Getting Started With Table Tennis (A Beginner’s Guide)

There are different levels of playing table tennis.

At a certain level , it is okay to worry about your spins and loops while at other levels, all you need to focus on is your handling of the paddle, your foot work, as well as your hand to eye coordination among other things.

As a beginner, there is so much distraction in form of skills you would love to have, such as spins and loops. However, it is best if you get familiar with the boring basics first and then gradually drift into those interesting parts.

The areas you need to focus on in order to ease your transition into being a professional player are explicitly contained in this guide.

A Beginner’s Guide To Table Tennis

1). Get Familiar with the Rules


Contrary to how most players master this part, it is important to get familiar with the rules even before you begin proper training for tennis playing. Without this, you might lose a lot of game points out of frustration. The rules help you draw fine boundaries to what is perceived as a foul and how to work your way around them. See our comprehensive list of table tennis rules.

2). Master Your Grips :


This is the first step to practical table tennis training. In this part, you learn how to properly hold the paddle while playing. The proper way to hold the paddle is explained thus;

  1. Your thumb needs to be on the forehand side of the paddle, facing your opponent when you’re using the forehand stroke. It specifically has to be on the area between the rubber and the handle.
  2. Your index finger on the other hand, needs to stay on the back side of the paddle, in the bottom part of the rubber precisely. It will face your opponent whenever you’re using the backhand stroke.
  • The remaining fingers should be firmly wrapped round the handle. Also, the grip has to be firm enough to keep the paddle pivoted to your hand and loose enough that it does not strain your muscles and affect your play after a while.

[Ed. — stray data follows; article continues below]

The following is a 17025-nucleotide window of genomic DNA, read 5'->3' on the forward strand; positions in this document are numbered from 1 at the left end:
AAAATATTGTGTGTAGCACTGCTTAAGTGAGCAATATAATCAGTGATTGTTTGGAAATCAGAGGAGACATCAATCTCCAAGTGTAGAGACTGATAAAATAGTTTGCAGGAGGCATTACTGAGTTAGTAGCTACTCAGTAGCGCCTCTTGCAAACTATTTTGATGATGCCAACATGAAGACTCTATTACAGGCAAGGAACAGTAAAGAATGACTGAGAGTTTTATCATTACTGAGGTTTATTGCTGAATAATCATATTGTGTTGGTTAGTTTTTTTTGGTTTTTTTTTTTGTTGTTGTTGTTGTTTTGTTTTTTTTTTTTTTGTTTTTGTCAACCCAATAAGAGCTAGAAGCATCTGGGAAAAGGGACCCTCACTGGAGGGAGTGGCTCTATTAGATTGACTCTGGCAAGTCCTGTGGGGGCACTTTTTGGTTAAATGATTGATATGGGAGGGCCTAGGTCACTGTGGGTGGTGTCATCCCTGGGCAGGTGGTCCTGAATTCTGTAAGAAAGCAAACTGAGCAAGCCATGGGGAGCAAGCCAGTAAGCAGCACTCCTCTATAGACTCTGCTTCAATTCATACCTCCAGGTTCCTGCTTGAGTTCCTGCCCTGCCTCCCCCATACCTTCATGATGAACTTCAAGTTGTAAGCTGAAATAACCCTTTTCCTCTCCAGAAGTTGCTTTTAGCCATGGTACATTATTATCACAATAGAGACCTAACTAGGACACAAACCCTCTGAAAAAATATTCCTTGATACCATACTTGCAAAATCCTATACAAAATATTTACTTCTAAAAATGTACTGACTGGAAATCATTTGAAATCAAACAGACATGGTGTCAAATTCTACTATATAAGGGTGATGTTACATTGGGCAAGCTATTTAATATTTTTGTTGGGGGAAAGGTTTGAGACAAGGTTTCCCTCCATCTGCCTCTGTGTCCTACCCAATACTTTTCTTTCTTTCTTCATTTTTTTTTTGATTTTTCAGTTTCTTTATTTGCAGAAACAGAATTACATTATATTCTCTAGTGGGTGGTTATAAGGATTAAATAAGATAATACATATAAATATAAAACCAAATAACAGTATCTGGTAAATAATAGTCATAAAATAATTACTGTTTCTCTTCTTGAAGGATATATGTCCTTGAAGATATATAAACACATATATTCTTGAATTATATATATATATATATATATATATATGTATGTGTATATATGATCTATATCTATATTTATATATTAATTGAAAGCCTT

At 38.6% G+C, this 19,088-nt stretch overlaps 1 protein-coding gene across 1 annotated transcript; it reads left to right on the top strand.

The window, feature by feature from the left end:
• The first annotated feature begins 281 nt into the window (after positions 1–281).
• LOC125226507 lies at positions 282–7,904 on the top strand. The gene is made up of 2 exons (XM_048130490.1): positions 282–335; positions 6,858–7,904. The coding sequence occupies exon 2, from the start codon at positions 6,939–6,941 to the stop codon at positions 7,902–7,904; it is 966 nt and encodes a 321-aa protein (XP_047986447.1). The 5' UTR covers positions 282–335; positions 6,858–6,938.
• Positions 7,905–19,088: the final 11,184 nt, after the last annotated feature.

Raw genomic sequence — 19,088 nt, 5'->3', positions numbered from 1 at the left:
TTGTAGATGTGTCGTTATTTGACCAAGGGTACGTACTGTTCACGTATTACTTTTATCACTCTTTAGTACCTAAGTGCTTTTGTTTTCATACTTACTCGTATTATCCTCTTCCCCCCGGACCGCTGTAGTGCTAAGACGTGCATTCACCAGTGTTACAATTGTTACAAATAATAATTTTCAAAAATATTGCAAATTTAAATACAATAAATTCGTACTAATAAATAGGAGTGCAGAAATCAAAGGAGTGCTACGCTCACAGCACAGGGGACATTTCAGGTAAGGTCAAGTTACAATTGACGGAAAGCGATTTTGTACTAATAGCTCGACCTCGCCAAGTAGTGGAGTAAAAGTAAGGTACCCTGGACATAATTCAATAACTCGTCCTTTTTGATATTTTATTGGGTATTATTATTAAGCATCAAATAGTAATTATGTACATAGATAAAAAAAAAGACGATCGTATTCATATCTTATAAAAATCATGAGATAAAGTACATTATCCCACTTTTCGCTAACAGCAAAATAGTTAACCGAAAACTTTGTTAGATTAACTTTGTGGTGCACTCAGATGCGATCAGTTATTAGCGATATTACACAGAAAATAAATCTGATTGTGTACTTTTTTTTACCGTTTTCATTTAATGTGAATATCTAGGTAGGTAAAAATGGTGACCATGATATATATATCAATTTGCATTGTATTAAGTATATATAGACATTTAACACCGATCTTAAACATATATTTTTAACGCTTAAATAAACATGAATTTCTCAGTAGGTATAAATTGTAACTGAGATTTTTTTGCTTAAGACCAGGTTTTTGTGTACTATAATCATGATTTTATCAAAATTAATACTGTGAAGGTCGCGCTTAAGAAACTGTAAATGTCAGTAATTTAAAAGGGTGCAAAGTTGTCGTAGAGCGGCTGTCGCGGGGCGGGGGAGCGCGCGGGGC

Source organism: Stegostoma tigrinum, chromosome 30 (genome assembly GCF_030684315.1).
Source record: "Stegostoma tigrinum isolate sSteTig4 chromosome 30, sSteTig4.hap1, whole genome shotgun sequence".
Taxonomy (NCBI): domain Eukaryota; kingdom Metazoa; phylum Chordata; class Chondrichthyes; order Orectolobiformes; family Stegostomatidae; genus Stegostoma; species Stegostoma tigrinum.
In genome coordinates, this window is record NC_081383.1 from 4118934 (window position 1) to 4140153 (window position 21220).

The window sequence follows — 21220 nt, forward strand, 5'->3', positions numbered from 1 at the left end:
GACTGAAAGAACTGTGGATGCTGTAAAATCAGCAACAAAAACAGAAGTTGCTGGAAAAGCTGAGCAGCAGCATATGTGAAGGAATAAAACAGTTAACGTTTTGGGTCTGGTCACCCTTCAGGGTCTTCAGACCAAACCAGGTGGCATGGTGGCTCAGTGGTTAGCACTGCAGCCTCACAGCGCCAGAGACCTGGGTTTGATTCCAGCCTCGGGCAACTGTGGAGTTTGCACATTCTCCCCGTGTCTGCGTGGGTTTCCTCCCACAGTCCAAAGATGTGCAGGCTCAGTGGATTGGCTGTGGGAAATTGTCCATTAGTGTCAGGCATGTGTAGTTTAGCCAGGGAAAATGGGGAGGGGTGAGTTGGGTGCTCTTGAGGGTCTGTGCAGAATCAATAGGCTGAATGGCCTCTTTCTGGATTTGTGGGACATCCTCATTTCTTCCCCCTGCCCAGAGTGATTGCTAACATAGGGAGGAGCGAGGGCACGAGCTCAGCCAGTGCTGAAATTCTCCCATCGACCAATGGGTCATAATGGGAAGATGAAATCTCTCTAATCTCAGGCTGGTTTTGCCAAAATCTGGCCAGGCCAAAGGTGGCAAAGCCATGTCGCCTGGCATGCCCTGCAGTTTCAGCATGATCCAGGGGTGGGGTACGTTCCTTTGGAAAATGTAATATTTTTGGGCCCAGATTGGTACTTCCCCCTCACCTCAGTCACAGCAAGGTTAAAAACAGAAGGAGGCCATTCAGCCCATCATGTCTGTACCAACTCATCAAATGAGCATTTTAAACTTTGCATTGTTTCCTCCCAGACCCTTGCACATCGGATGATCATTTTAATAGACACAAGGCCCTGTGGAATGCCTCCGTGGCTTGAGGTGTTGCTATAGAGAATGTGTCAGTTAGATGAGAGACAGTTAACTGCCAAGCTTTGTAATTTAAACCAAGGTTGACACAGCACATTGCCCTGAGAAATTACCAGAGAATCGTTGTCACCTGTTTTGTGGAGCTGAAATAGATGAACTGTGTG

There are several grips for table tennis play and they all conform to this arrangement. However, it’s best to go through them all to know the ones that fit your handling the best.

3) Learn Your Starting Position :

The starting position is also known as the ready position and must be your default position every time you start a new game or immediately after striking the ball to your opponent. According to ITTF rules, you need to be at least 15 cm away from the table in order to avoid making contact with it – which is technically a foul.

This position helps the player to be prepared for which ever challenge coming towards him or her. Your legs have to be slightly spread out for stability while your waist line is flexible and your feet ready for movements left, right and diagonally.

  1. Stand on your backhand side of the table. This means that if you’re left handed, you need stand towards the right side and vice versa. Also, your left foot must slightly be behind your right foot if you’re left-handed, the vice versa for right handed players. Thus positioning helps you maintain balance before and after every stroke of the ball.
  2. In order to equally distribute your weight while you play, you need to raise your ankles and bounce from one spot to another. That makes you light on your feet and allows you move quicker around the table. Also, bend your knees slightly and lean forwards. This helps you move more quickly, find your balance and switch to more convenient positions faster.
  • Most importantly, your arms need to be in front of your body, especially your playing hand and parallel to the ground for your body to reach the ball more quickly. The other hand has to be out of the way as soon as the game is in play in order to avoid mishaps.


Image : Wang Liqin



4). Shadow Exercises :

Shadow exercises help with your footwork for different strokes. It is advisable that as a beginner, you do at least 80 repetitions for the different strokes at the start of your training sessions, depending on how serious you are. The three major focuses should be your strokes, the contact point and most importantly, the follow-through after each stroke.

You need to practice these three categories for the different strokes while handling your paddle well enough as previously explained.



Building a good foundation is very important to your play in both long and short term. Therefore, having familiarized yourself with these steps, be sure to put them into practice at your training sessions.

Hey! , I am Roland Campbell , a table tennis player for over 5 years and counting. I do a lot of research on table tennis (Ping Pong) and publish my findings here at Pingthatpong.

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